If that seems like stating the obvious, I agree with you. Yet this simple fact is completely overlooked in almost every debate we have about the sort of harsh cost controls needed to create truly affordable universal coverage. Nurses, for example, tend to make what both of my nurse parents have always referred to as 'good money.' Nurse aides, less so. This much I know from having done that job for several years.

Which isn't to say nurses shouldn't be well-compensated for their work. It's a difficult job that requires a lot of precision to do well, and mistakes can take lives and end careers. The field is always hiring, always in desperate need of new bodies to cover shifts. It has been this way my entire life; a perpetual state of shortage.

To bring healthcare costs down to sane levels, we would have to enact the usual cost controls on things like medication and medical supplies. But when the hospital charges $100 for an aspirin, some of that money goes to cover payroll. It's as simple as that. This is not a defense of the many egregious examples of naked greed in healthcare, but an example of how the different strands of economics inside it are tied together in ways we may not be able to separate.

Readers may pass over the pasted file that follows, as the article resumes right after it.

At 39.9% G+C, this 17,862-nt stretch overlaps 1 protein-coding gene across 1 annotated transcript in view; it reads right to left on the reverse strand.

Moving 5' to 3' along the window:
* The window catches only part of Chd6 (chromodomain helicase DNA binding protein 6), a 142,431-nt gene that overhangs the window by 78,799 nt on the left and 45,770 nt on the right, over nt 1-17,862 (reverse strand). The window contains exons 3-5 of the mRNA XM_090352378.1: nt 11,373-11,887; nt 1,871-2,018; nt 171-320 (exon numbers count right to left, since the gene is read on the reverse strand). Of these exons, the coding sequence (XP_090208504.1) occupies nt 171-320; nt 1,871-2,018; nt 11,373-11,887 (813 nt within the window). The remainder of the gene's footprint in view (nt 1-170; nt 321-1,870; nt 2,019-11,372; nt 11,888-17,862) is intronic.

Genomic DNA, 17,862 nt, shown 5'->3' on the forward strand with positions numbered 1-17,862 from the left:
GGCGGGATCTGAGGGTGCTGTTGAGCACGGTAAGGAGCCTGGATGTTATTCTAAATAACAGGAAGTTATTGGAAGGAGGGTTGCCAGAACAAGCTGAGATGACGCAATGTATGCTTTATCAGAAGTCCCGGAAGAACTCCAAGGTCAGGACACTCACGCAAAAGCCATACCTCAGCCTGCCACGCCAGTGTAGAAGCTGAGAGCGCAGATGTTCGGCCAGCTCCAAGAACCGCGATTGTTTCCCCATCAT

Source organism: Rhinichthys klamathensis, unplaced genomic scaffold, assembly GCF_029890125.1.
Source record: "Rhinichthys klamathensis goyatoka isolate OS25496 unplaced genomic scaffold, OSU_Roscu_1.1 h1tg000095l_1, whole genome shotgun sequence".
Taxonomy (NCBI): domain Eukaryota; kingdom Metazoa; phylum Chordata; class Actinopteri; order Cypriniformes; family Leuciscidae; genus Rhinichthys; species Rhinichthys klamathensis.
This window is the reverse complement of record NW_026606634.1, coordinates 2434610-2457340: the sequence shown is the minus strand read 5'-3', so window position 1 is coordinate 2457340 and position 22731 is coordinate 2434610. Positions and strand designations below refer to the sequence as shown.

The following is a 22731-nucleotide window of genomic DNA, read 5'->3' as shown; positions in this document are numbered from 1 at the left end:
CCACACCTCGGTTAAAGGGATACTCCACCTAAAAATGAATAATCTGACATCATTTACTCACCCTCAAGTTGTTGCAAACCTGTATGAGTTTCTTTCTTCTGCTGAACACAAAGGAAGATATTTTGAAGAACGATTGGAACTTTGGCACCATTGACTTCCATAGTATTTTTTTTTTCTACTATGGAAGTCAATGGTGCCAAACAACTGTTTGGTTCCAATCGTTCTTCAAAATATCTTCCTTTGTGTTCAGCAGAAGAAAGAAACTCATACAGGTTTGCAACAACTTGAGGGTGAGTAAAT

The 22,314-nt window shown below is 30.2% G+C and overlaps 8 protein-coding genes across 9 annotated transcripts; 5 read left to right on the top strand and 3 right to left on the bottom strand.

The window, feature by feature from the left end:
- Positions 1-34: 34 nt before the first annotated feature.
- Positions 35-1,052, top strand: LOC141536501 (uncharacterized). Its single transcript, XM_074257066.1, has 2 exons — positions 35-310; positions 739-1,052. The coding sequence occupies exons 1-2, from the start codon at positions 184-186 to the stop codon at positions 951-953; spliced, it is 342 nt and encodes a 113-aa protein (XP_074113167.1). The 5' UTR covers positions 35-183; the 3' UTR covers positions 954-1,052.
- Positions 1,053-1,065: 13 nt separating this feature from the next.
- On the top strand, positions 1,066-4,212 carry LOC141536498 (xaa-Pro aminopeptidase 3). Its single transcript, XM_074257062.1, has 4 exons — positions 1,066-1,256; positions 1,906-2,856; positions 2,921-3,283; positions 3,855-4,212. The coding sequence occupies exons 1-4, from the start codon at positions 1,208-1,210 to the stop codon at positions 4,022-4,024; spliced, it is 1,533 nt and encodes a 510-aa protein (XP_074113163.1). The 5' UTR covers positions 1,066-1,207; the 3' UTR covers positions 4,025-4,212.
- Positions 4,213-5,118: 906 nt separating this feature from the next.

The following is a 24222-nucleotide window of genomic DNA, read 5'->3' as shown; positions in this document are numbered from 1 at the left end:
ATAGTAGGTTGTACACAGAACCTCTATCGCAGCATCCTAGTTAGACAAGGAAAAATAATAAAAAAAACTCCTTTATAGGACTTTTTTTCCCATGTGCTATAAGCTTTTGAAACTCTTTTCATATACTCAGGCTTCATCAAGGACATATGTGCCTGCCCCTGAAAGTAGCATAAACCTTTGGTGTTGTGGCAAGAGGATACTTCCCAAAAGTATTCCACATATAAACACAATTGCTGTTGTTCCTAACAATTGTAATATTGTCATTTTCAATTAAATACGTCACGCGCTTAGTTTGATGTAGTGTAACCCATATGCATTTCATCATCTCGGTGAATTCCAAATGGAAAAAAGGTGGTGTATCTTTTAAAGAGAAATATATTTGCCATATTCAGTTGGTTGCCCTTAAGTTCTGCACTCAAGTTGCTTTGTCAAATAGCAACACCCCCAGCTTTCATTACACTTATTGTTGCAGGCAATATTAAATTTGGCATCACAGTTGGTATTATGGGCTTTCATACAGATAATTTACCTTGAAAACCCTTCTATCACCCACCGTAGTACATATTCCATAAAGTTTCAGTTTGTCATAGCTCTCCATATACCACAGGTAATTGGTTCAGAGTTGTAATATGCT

As a nurse aide, I made about $25,000 a year. As my spinal surgery can attest, it is not an easy job. The night shift at my nursing home had me caring for 20 patients at a time. Checking, changing, taking them to the bathroom, and many other jobs that added up to eight hours spent running full tilt.

If we're being intellectually honest about containing healthcare costs, then pay freezes leading to pay caps have to be on the table. Just as we as a nation have discussed limiting what we'll pay manufacturers of medical devices and drug companies, the people who provide our care are just as much a part of the equation.

What would happen if even a temporary freeze came into effect? A guess based on my own experience tells me that it would become that much harder to recruit people into nursing programs, CNA classes, and a host of other necessary fields. My own mother encouraged me to go into nursing for most of my life because of the economic stability and opportunities the job offered. Reduce those incentives and you risk reducing the number of people willing to enter the field.